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The process of creating Huichol art is deeply rooted in the ancient traditions of the indigenous people of Mexico who especially like to depict images of nature in their art. Over 30,000 beads are placed one-by-one over a layer of a beeswax mixture which acts as a natural adhesive and dries slow which is an added benefit for this labor intensive art form.
The images that are commonly present in huichol art are those of deer, birds, peyote, arrows, candles, scorpions, snakes and "Ojo de Dios" (God's eye) which are the star-like designs commonly seen in this art form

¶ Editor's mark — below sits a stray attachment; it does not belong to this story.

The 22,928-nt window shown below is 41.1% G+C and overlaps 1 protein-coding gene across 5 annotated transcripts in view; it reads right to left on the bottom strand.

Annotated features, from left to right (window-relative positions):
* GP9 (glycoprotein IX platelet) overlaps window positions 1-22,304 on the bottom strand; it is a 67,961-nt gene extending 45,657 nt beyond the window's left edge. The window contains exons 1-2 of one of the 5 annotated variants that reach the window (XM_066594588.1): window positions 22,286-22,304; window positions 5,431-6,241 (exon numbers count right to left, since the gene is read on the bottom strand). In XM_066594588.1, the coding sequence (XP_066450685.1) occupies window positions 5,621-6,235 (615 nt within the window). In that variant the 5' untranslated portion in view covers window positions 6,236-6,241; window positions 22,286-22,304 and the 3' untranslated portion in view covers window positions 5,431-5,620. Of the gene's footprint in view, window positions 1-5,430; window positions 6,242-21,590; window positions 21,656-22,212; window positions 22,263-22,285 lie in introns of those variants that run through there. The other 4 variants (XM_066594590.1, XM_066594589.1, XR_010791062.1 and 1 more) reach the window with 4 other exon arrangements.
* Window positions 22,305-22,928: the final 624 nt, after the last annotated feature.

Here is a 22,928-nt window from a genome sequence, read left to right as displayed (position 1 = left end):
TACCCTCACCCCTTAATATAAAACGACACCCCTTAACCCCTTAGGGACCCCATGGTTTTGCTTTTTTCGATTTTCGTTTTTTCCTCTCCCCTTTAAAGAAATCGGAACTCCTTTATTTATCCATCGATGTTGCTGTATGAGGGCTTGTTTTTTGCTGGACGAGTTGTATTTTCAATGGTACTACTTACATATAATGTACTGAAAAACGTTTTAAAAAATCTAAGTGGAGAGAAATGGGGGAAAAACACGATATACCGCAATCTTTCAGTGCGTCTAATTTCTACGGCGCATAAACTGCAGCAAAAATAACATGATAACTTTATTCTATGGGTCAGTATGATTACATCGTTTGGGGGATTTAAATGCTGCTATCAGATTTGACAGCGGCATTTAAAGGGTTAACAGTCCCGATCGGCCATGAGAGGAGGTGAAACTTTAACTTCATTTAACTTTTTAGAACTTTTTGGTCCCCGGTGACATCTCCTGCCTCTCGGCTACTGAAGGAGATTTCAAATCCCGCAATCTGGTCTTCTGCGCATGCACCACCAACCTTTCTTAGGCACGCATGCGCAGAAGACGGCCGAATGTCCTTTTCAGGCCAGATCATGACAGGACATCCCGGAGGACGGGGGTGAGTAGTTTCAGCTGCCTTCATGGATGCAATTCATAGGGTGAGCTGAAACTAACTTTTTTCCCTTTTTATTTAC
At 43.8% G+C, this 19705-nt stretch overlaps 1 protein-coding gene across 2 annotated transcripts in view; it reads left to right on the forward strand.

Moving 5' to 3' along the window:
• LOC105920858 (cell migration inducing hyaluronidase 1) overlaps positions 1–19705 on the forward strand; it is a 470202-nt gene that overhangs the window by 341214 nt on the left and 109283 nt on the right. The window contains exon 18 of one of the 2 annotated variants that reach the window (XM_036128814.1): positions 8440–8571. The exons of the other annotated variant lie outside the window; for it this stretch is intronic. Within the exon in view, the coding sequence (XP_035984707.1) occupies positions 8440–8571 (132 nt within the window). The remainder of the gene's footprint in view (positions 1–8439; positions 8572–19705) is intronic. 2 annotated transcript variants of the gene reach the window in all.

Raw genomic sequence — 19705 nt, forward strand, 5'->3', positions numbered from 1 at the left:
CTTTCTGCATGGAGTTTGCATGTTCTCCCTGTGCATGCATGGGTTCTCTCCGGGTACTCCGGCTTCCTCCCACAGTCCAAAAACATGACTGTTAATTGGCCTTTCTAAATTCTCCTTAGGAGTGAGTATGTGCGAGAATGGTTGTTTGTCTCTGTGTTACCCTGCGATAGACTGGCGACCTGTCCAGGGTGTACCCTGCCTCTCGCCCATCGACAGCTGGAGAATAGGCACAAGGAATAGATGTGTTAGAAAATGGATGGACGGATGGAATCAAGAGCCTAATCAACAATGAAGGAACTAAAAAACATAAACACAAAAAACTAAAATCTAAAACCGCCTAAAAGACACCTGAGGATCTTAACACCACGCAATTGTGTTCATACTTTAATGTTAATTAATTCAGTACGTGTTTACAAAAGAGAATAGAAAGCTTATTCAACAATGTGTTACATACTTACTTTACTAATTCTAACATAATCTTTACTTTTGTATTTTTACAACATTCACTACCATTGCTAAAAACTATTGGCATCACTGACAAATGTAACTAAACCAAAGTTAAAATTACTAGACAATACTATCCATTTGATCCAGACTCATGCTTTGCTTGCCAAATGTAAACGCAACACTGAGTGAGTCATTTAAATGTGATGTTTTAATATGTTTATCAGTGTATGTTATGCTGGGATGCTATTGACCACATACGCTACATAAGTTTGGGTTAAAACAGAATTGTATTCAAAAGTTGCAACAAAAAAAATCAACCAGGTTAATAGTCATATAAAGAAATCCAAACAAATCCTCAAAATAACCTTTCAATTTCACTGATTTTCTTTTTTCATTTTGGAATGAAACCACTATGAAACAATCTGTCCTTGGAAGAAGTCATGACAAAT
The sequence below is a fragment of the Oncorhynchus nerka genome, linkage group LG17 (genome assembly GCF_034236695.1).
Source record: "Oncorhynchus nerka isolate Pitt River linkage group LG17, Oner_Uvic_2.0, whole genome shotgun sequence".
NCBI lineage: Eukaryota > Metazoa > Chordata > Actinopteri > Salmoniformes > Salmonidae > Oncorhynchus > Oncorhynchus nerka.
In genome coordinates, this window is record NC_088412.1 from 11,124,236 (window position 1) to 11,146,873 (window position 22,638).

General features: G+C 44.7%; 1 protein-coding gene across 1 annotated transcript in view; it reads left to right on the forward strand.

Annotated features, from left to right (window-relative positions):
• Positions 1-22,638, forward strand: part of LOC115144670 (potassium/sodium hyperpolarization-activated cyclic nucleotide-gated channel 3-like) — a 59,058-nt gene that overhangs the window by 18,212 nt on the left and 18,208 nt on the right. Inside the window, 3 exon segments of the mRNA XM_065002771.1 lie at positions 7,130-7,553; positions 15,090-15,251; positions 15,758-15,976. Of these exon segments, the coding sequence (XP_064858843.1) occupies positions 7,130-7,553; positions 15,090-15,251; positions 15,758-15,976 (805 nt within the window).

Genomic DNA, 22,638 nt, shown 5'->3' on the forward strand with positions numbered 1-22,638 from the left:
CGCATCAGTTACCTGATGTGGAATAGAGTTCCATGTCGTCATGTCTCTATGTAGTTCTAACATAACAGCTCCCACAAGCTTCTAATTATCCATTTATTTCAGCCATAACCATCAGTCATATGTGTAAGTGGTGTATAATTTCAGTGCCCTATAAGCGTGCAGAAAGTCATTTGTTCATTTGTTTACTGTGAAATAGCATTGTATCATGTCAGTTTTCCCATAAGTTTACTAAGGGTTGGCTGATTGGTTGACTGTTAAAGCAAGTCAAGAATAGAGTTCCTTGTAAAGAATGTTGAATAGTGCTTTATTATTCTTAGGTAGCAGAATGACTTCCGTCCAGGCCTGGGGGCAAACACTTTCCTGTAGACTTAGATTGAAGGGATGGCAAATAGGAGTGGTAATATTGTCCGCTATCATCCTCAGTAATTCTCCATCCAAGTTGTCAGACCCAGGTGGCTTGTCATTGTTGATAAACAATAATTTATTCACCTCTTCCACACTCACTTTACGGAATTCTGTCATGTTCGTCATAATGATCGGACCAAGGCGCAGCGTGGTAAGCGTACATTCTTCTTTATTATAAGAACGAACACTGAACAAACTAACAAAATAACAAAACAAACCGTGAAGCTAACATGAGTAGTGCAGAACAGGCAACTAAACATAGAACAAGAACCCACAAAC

Before the huichol can start decorating the bull skulls are thoroughly cleaned inside and out. This process can take up to several weeks since mother nature takes care of most of the work until the last few stages when they are washed and cleaned manually and sometimes covered with a layer of white paint. Most skulls are made to have removable horns which prevents breaking during shipment. They simply slide on and off. They also come with attached metal wire loops for adding a splash of color to any wall.